Emma Sky talked to Jaber al-Jaberi, a former member of the Iraqi parliament for Anbar province, about how ISIS gained control of his native city, Ramadi. She writes: I peppered Jaber with questions: How had everything gone so badly wrong in Ramadi? How had Daesh been able to take over? Who were these people?
Looming large is the question of how to break the corrosive cycle of revenge and retribution.
Jaber described a subculture in Ramadi of uneducated men in their twenties and thirties. Some were thieves and petty criminals. Others had developed fundamentalist thinking. And when al-Qaeda in Iraq came into existence after the fall of the former regime, it was within that organization that they found a sense of power and identity.
However, when the Sahwa, the Anbar Awakening, turned against al-Qaeda, and aligned with US forces during the Surge in 2007, many of these same young men were drawn away from the insurgency and swapped sides, turning themselves into local police. And that was why the violence in Anbar had dramatically declined from 2007 onwards and stability had returned to the province.
The agreement that my former boss, Gen. Raymond Odierno, the then-commander of U.S. forces in Iraq had negotiated with former Prime Minister Nuri al-Maliki was that 20 percent of the Sahwa would be integrated into the security forces and 80 percent into civilian jobs. But the deal was never implemented.
Rather, as U.S. forces withdrew, Maliki reneged on his promises to the Sahwa and arrested its leaders. He accused Sunni politicians of terrorism, driving them out of the political process. In response, Sunnis set up protest camps. But Maliki refused to meet their demands and sent in security forces to violently crush the demonstrations.
With the citizens of Ramadi so at odds with the central government once again, it had been easy for Daesh to rise up out of the ashes of al-Qaeda in Iraq and proclaim itself as the defender of the Sunnis. Daesh had taken over Anbar university and converted it into a prison.
Jaber explained that the tribes in Anbar had lost trust in the government and refused to fight Daesh. They remembered only too clearly how the Sahwa had been betrayed. “We could not convince them that the experience would be different from before.”
Finally, 9,000 tribesmen were persuaded to join the tribal al-Hashd, the popular mobilization force, and received training from U.S. troops in bases at Taqqadum and al-Asad. And it was these tribesman who had supported the counter-terrorism forces in their efforts to liberate Ramadi from Daesh at the end of 2015.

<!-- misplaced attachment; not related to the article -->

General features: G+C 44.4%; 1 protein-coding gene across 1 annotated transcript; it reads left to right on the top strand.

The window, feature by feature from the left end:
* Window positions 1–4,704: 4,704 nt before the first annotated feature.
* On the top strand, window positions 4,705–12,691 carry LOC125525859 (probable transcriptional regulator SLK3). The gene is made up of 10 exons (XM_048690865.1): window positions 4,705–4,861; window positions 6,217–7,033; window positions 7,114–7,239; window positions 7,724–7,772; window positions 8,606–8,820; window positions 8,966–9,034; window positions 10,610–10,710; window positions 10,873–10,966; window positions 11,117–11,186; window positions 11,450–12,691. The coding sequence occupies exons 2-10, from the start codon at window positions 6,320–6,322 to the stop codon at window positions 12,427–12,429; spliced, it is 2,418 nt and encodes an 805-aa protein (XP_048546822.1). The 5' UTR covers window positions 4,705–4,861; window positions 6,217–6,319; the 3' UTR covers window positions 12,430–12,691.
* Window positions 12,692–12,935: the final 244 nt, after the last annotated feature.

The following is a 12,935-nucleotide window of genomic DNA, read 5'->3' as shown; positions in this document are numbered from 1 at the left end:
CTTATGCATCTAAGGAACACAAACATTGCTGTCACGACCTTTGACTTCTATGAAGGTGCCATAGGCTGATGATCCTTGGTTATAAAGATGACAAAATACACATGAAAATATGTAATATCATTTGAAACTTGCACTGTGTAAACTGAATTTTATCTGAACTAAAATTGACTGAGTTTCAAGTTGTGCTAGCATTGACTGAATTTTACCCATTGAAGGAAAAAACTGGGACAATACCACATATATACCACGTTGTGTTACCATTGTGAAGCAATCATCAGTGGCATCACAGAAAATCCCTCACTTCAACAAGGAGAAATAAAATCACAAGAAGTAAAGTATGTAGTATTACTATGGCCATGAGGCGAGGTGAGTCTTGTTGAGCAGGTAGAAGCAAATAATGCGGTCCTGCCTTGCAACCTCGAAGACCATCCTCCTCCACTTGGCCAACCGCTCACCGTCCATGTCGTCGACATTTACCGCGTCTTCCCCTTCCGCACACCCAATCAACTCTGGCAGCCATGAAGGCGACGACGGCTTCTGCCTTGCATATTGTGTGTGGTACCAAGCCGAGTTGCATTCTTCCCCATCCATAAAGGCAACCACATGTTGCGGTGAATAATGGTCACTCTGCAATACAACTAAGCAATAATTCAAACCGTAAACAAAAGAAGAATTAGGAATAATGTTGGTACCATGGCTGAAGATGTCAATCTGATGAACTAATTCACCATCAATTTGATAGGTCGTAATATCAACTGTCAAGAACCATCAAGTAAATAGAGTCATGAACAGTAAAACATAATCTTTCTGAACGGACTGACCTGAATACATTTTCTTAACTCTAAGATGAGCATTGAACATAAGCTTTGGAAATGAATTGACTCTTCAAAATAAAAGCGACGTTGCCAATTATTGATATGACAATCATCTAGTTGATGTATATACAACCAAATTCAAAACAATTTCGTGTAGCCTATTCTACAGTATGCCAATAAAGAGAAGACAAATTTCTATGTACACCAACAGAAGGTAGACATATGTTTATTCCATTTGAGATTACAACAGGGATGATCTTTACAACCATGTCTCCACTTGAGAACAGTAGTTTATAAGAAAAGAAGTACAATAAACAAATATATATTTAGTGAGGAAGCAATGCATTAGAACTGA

Governor al-Rawi has been nominated as the head of the Crisis Committee, which includes representatives of ministries, and is tasked with cleaning up the city, removing explosives, and restoring basic services to make Ramadi inhabitable once more so that its displaced citizens will return.
But difficult times remain ahead. There are huge challenges to rebuilding Ramadi, particularly with scarce resources available from the government due to the steep drop in oil prices to under $35 a barrel.
And looming large is the question of how to break the corrosive cycle of revenge and retribution that has led to so many deaths and displacement.
Jaber was recently appointed to the new Higher Committee for National Reconciliation established under the auspices of Iraq’s prime minister, the president, and the speaker of parliament, and with the mandate to promote “historic national reconciliation.”
Reconciliation has been talked about continually in Iraq over the last decade—but little has been done to address the structural challenges facing the country, to agree on a workable system of government and to reinvent an inclusive national identity to which Iraqi’s diverse peoples can relate.
Many observers believe that Iraq is finished: the Kurds are moving increasingly towards independence; Shia militias dominate the Iraqi government; Iranian influence is pervasive; and Sunni leadership is weak and fragmented. [Continue reading…]